Ukrainian Marta Kostyuk snubs Belarusian Victoria Azarenka at US Open – The Washington Post

Ukrainian Marta Kostyuk snubs Belarusian Victoria Azarenka at US Open - The Washington Post

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The tap of two tennis rackets at the end of a US Open women’s singles match Thursday was over in seconds. But for a sport in which handshakes are a prized post-match tradition, the exchange highlighted the tensions playing out on the court since Russia began war in Ukraine.

It happened right after Belarusian two-time Grand Slam winner Victoria Azarenka defeated Ukraine’s Marta Kostyuk, 6-2, 6-3.

The women played for an hour and a half. On match point, Kostyuk’s forehand went into the net, sending Azarenka to the third round. The 33-year-old screamed in celebration, pumping her clenched fists as the crowd at the Billie Jean King National Tennis Center in Queens cheered. Kostyuk, meanwhile, approached the net with the racket raised. The two then quickly struck rackets before turning to shake the chair umpire’s hand.

The moment lasted less than five seconds, but the tension carried over into post-match press conferences.

“It was just my choice,” Kostyuk said of skipping the handshake, adding: “We had a great match, don’t get me wrong. She’s a great competitor, I respect her as an athlete, but that has nothing to do with her as a person.”

Kostyuk said that she cannot support tennis players who have not publicly condemned the war in Ukraine, which has killed more than 5,500 civilians and forced more than 7 million people from their homes since the February invasion by Russia, according to the United Nations.

Belarus, where Azarenka is from, was one of Russia most faithful allies in his incursion against Ukraine. Although it was not directly involved in the conflict, Belarus allowed Russian forces to stage troops and equipment there. The European Union and the United States have imposed sanctions on Belarus, and Ukraine has accused Russia of this launching missiles from there.

Belarus president, Putin ally, did not expect war to “last”

In response to the attack, Russian and Belarusian players were forbidden from the Wimbledon tennis tournament earlier this year. At the US Openthey are allowed to play – but only if their flags and countries are not listed.

The war prompted tennis players from around the world to speak out. In February, Russian player Andrey Rublev scribbled “No War Please” on camera lens after winning their semi-final match in Dubai. Daria Kasatkina, the highest-ranked Russian female player, was an outspoken critic of what she called an “absolute nightmare.” In March, Azarenka said “I hope and wish for peace and an end to the war” in a statement posted to Twitter.

However, Kostyuk – one of the most vocal Ukrainian players – challenged Belarusian and Russian athletes to do more to publicly condemn their countries’ leaders. In April, she was part of a a group calling on the sport’s governing organizations to ask Russian and Belarusian players if they supported the war. If they did not denounce the conflict, the group requested that the athletes be banned from international events.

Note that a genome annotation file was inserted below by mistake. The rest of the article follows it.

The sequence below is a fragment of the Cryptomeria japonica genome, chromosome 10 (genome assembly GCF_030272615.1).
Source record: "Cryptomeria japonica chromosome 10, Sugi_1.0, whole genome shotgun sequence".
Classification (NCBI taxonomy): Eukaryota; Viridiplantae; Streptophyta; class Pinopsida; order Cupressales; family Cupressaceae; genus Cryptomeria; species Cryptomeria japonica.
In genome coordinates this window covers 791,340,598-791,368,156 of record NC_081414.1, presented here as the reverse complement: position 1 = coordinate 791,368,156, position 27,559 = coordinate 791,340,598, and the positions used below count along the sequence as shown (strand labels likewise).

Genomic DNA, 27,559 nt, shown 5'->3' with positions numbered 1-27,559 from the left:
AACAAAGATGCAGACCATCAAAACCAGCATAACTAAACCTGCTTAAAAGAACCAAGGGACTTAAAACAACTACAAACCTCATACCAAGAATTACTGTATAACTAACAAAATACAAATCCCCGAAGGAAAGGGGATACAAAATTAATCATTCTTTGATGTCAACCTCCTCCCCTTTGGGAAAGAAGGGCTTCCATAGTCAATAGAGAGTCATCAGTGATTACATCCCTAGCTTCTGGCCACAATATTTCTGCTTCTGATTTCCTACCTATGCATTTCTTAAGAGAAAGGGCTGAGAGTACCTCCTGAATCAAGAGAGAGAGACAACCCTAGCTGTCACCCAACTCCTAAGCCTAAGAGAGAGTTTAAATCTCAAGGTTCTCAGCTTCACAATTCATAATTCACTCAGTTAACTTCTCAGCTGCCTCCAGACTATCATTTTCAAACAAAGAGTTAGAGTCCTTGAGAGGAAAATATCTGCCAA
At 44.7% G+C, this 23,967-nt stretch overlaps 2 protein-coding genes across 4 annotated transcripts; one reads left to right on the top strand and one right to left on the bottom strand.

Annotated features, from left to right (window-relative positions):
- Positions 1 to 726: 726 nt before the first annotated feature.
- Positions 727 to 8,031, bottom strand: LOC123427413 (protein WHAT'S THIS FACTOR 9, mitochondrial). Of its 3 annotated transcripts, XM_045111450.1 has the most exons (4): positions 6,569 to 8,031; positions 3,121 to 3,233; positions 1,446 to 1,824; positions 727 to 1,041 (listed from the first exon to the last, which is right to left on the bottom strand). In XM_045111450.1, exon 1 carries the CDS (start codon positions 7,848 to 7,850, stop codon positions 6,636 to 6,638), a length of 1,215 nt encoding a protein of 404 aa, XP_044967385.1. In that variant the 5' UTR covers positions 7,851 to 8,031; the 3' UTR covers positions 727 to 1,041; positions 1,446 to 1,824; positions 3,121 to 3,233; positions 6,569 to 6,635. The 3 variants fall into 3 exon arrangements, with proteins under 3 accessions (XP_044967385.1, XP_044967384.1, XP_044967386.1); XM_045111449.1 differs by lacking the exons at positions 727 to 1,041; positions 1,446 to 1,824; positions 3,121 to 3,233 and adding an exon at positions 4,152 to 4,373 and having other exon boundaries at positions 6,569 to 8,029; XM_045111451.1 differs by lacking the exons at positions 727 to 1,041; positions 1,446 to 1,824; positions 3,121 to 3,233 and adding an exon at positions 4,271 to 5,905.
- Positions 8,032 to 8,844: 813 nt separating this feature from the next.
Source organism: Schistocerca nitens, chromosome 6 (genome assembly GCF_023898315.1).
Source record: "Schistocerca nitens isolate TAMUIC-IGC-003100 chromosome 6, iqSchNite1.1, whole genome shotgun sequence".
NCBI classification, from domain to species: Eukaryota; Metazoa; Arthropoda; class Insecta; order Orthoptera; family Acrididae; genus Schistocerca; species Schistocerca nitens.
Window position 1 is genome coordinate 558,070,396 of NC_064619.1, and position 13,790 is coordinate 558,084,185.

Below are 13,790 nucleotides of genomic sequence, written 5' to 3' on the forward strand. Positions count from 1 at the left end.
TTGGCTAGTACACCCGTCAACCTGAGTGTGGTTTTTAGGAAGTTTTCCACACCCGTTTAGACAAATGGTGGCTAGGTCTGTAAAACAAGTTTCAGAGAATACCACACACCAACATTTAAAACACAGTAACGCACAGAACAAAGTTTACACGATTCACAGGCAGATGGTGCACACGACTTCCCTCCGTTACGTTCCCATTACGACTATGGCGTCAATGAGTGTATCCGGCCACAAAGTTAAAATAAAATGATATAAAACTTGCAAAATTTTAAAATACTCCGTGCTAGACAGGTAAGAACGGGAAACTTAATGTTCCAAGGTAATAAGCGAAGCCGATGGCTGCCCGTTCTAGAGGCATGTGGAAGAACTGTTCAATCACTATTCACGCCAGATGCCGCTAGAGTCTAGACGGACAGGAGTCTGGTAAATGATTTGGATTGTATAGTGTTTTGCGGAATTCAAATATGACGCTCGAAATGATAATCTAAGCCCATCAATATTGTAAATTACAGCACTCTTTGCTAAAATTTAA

“As athletes we live life in the public eye and therefore have an enormous responsibility,” the group wrote, adding that “there comes a time when silence is betrayal, and that time is now.”

This week, Kostyuk told reporters she texted Azarenka before the match to say she shouldn’t expect a handshake.

“I really wanted to warn her that I wasn’t going to shake her hand because she never came to me, at least in person, and didn’t tell me her opinion,” Kostyuk said, adding that Azarenka didn’t use her. role in the Women’s Tennis Association players’ council to speak out against the war.

Azarenka, however, rejected those claims in a press conference: “I feel like I had a very clear message from the beginning that I’m here to try to help, which I’ve done a lot. Maybe not something people see. And that’s not why I do it. I do it for people who need it.”

The Belarusian also said that she would be “open at any time to listen, try to understand, sympathize” with Kostyuk. At the same time, she expressed confusion as to why she was removed from last week’s Tennis Plays for Peace exhibition and fundraiser for Ukraine. Although she had to participate, Azarenka was later booted after Ukrainian players complained.

“I thought this was a gesture that really shows commitment,” Azarenka said of her plans to attend the event. “I’m not sure why it wasn’t taken that way.”

While shaking hands is not mandatory, it is rare for players not to participate in the ritual, which is seen as a sign of respect. Tennis journalist Steve Tignor once described the moment as “the emotional core of any match.”

In 2013, Azarenka told USA Today it was important for players to show “that mutual respect for each other” by shaking hands. At the time she said she would never skip the ritual.

“But that never happened to me. Oh no no! And I would never do that … to my opponent,” she said.

Almost 10 years later, war would change that.

Julian Mark contributed to this report.

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